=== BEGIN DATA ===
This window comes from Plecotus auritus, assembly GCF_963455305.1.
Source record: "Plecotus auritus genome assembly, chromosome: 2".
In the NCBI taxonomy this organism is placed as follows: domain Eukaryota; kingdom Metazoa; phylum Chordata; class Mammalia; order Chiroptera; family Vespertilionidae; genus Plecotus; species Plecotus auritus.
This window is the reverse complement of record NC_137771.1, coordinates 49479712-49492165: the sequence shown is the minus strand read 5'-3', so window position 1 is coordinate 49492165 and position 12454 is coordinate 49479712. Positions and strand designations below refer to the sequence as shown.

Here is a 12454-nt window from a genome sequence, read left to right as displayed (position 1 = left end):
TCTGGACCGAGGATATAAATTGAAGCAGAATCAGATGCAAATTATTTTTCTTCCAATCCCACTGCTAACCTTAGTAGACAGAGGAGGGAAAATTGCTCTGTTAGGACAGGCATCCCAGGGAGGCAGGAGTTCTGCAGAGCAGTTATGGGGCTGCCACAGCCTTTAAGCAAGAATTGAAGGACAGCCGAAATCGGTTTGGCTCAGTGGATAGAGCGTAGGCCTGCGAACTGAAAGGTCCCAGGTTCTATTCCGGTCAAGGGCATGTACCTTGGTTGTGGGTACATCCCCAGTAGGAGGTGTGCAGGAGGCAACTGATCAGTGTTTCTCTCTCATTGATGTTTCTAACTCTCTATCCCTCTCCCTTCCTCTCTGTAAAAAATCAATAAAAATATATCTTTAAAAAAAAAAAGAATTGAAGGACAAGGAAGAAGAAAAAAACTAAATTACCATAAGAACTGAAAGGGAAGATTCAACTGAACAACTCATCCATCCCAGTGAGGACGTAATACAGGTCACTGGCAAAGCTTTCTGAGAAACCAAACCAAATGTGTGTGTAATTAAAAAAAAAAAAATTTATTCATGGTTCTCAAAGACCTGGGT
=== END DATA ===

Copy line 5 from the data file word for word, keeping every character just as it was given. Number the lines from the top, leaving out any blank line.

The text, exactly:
Here is a 12454-nt window from a genome sequence, read left to right as displayed (position 1 = left end):